As you look-the-room over .. Notice 'our' yellow circle/triangle symbol on the ceiling.
Notice the wooden benches. No backs.
Do any of you recognize the two gentlemen in the photo to the left above?
When I give a talk I often turn to the photo and place my index finger on either Bill W. or Doctor Bob for emphasis.
In most of these photos the table is placed parallel to the main North-South axis of the meeting room.
Sometimes when I speak the table is turned 90 Degrees from normal as you see below. Further down in this Post I will show close-up photos of the items on the walls and explain what they are.
Now I will walk to the front of the room .. turn around .. and photograph the rear of the room.
Notice the blue stools above. No backs.
Have a seat on a stool! Your name is on one. You have paid quite a price for a seat in this wonderful room!
The glass mugs are primarily for drinking hot water and tea but many also drink instant coffee. They do not go to the enormous trouble and expense and waste of money making and discarding unused coffee. Life and money are earnest and life and money are intense here in Mongolia.
AA is so intense here it will turn you upside down!
The ever present yellow symbol above on the ceiling.
Now to the items on the walls. We will start out looking at the West wall and The Serenity Prayer and the Preamble.
On the left above and below you see the Serenity Prayer complete with Camels!
On the right above and below you see The Preamble.
Time to turn our attention to the East wall.
To the left above and in the photo below are the 12-steps.
To the right above and below are the 12-Traditions.
Let me tell you all .. When you work with a translator you learn what it means to be a Part-Of-A-TEAM ! You and your translator are joined-at-the-hip !
I have exactly three (3-count-them) local Mongolians who speak English well enough to translate for me.
The meetings are two hours (2-count-them-hours!) in length. In each and in every single meeting I say to the assembled multitude that:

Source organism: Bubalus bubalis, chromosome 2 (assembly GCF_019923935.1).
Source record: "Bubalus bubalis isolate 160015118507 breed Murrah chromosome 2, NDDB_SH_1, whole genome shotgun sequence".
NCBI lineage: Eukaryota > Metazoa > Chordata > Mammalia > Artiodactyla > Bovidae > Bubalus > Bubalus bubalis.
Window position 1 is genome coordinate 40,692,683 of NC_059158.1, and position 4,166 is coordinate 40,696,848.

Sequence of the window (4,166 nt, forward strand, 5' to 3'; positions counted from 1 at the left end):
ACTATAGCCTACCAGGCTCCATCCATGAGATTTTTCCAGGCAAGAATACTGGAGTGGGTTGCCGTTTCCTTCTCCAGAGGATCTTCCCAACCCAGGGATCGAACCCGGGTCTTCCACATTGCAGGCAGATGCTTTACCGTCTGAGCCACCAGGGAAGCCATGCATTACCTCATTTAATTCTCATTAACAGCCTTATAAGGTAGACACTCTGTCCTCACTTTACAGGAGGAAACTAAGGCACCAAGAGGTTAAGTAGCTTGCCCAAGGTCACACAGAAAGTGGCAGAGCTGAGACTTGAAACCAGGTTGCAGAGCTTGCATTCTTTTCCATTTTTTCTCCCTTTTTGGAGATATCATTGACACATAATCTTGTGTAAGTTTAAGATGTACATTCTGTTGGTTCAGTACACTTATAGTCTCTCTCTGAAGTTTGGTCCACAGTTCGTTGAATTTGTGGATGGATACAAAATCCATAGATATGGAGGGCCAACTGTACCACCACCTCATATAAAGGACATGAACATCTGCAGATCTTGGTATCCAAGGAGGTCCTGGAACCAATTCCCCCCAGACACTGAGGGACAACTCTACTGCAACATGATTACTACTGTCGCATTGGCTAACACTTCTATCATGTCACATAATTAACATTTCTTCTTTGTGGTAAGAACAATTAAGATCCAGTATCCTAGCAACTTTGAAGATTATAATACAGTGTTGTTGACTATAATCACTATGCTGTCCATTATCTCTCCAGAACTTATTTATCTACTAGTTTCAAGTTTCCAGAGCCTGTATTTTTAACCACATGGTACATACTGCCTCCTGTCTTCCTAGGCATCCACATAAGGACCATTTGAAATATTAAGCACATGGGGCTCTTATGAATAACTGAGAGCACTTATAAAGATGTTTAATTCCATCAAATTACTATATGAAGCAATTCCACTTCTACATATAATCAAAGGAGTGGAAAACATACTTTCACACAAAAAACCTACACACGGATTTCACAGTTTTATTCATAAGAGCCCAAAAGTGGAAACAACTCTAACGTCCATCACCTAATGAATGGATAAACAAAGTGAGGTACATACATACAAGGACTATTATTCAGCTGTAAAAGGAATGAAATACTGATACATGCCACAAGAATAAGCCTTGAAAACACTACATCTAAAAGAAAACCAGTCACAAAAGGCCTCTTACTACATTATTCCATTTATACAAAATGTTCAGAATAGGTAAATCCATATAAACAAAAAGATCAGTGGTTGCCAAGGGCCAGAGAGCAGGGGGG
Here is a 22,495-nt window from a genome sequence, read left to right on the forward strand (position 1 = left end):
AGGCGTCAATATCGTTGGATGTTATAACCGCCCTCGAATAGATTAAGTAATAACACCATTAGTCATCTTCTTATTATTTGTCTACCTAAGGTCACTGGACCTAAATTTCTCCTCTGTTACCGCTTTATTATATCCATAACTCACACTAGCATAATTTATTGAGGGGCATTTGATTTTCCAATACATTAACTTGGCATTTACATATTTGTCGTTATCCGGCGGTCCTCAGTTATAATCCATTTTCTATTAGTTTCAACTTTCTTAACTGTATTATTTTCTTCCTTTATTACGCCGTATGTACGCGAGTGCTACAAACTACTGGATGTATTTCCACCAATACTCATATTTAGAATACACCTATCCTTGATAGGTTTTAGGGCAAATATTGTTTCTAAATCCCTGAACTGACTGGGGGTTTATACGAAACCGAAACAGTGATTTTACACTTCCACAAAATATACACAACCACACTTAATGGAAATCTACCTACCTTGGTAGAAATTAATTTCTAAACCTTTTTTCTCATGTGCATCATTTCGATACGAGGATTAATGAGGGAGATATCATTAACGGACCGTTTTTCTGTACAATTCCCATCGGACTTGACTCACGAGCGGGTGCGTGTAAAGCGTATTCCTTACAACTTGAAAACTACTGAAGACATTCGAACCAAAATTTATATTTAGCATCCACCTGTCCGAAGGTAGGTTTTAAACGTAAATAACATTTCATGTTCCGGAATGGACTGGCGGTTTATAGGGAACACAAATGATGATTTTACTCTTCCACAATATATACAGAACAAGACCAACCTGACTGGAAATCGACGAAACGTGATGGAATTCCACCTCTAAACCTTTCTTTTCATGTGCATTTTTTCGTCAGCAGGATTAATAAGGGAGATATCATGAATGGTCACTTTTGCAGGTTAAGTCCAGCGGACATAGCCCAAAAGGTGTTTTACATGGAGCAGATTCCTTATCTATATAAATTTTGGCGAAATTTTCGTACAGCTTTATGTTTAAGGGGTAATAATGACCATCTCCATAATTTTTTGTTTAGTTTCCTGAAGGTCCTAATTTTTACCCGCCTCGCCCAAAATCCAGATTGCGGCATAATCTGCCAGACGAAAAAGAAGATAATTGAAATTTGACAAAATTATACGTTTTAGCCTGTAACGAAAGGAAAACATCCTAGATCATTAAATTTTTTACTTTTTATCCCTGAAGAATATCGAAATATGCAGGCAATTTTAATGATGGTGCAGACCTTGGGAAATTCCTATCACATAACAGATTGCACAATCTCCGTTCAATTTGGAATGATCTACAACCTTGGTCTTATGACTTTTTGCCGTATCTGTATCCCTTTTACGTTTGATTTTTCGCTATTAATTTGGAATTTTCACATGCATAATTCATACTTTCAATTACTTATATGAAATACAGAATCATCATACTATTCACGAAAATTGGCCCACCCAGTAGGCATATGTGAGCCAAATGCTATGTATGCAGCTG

"In the rest of the world the meetings are one hour long." I am greeted with silence and impassive inscrutable eyes.
They take a short break (and I mean short .. 5 / 10 minutes maximum) at the top of the hour.
Last week at about 4-minutes before the top of the hour I needed a break. Turning to my translator I said .. "Let's take a break." ..
He looked me directly in the eyes and was dead serious as he said .. "We break at the top of the hour."
When I said that AA here in Mongolia was intense .. I mean AA here in Mongolia IS INTENSE!
I called on a newcomer to share. I was right-on. He was brief and gracefully used up the remaining three minutes.
There are a respectable number of ladies in the fellowship. Maybe 1 in 5 will be ladies.
At the end of a meeting .. each and every single member hugs another member. They go around in a rotating circle of hugs and no one gets missed.
To quote the late and the great Lou Gehrig ..
"I AM .. the Luckiest Man Alive."
For those of you who are not familiar with my web site you can click onto the below link and see a post I published about another very special meeting room in Sukhbaatar Mongolia.
Just for today let's not pick up a drink.